I spent countless hours researching various SEO techniques, both white hat and black hat. It’s important to know what to do as much as it is to know what not to do. That lesson, unfortunately, came a little late, as I wasn’t even aware at the time what “black hat” SEO techniques were in the first place. It was not until I had executed on them that I realized I had made the wrong decision.
Fortunately, I was able to backtrack on those black hat SEO techniques and start implementing some white hat techniques. With time, Google rewarded me for fixing those mistakes, and now, you’ll see Tee Tweets rank in the #1 position for many keywords and in the top 3 for others.
SEO is a long, painful, competitive, and never-ending strategy. And quite important.
Social is of course another effective method, particularly Instagram for its visual aspect. Tee Tweets is all about tweets, so obviously we’re also on Twitter. However, the psychology of each platform is very different, so it’s important to take this into account. Just because you had success on one platform doesn’t mean it’ll translate to another.
One great example of this is the Wendy’s Twitter account, which has a full-time team behind it to hop into conversations and start roasting (pun intended) people in the Twittersphere. Needless to say, it’s usually only the big corporations that have the budget for something like this, but the point is that you’ll notice a huge difference in the account’t tone on Twitter versus Instagram.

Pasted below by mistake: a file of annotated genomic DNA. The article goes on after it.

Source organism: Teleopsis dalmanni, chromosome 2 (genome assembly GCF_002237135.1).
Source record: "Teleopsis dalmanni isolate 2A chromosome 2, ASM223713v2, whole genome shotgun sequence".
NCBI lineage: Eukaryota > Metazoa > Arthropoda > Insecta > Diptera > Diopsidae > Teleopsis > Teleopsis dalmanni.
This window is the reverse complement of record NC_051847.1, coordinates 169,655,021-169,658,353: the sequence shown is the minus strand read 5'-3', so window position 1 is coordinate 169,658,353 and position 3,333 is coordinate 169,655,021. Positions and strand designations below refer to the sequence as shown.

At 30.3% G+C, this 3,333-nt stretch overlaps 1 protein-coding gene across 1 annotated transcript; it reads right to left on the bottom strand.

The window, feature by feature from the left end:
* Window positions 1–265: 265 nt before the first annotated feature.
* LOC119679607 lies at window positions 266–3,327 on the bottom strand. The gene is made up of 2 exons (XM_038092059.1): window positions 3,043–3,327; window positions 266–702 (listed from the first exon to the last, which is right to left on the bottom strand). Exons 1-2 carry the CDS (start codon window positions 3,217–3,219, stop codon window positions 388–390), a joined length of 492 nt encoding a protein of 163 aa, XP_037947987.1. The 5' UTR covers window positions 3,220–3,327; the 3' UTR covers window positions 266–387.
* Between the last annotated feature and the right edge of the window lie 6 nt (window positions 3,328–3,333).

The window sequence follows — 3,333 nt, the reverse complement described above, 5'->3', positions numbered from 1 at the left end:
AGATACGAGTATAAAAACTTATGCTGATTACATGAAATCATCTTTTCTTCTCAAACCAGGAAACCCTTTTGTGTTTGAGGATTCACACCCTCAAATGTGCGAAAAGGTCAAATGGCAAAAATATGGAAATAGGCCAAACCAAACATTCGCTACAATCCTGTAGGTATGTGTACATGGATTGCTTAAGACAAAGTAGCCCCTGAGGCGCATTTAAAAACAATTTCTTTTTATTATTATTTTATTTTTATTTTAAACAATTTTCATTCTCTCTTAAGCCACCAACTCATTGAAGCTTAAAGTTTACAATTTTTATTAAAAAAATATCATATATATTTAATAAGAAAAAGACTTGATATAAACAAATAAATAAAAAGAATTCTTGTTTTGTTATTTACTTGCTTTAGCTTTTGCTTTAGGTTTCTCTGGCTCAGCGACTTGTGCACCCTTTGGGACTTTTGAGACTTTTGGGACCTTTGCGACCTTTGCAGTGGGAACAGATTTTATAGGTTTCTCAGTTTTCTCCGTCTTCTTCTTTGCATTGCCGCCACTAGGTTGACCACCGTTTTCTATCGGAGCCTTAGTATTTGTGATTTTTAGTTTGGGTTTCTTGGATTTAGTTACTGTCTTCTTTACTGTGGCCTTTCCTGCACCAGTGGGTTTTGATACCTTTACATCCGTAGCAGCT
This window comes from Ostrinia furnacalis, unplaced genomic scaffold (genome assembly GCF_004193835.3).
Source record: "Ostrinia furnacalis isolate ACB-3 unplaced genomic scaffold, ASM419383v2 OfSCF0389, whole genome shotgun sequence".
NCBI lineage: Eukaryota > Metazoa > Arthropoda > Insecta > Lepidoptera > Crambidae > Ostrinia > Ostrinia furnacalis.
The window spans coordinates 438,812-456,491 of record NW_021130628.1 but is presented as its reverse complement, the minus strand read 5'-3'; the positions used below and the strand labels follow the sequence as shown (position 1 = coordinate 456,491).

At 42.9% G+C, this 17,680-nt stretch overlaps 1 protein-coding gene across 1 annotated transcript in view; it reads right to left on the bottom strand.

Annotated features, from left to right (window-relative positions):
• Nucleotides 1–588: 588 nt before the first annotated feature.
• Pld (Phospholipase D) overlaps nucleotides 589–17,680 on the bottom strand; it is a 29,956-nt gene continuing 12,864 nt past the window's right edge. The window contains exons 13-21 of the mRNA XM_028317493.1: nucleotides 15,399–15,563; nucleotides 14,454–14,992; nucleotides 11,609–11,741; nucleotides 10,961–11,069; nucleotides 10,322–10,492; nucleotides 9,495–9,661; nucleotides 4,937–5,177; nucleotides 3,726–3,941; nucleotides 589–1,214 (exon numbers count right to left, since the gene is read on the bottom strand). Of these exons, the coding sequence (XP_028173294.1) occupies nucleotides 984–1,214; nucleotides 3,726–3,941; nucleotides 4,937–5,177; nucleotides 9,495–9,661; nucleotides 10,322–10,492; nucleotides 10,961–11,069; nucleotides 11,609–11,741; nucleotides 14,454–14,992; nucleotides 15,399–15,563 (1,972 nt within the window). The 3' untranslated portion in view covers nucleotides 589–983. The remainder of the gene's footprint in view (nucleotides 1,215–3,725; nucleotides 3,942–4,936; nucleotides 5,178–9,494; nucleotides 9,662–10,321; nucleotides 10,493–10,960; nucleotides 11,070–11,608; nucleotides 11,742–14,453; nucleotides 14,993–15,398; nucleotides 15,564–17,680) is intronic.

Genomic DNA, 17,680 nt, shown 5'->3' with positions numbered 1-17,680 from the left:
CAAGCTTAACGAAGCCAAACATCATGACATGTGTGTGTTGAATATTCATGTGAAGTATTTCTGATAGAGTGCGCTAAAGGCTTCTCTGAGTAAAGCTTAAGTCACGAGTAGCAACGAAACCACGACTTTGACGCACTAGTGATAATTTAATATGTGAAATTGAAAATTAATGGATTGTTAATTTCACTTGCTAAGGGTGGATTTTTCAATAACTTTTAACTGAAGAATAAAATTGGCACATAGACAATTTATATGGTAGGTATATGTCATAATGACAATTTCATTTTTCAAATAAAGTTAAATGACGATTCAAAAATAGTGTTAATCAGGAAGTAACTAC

Have you monetised it yet and if so, what is your revenue model?
It’s retail eCommerce, so the revenue structure is simple: Tee Tweets generates revenue on the sale of shirts, hoodies, and crewneck sweatshirts (and soon tank tops).
What has been the hardest part of building, growing or monetising Tee Tweets.
You have to get really creative with marketing when you have such a low budget. I always try to be less transactional and more about brand building, getting the message out, and really letting people’s creativity take control.
I know that sounds quite cheesy, but something else I’ve learned is that people interpret tweets differently. Some wear tweets sarcastically, some wear them for spur social change, others to make fun of the tweeter.
This is great, because my goal since the beginning was to let the fans shape their voice and determine how the tweet is to be worn. Tee Tweets might curate it a bit, or give it context, but in the end, how the fans shape and interpret tweets is one of the best aspects of running this company.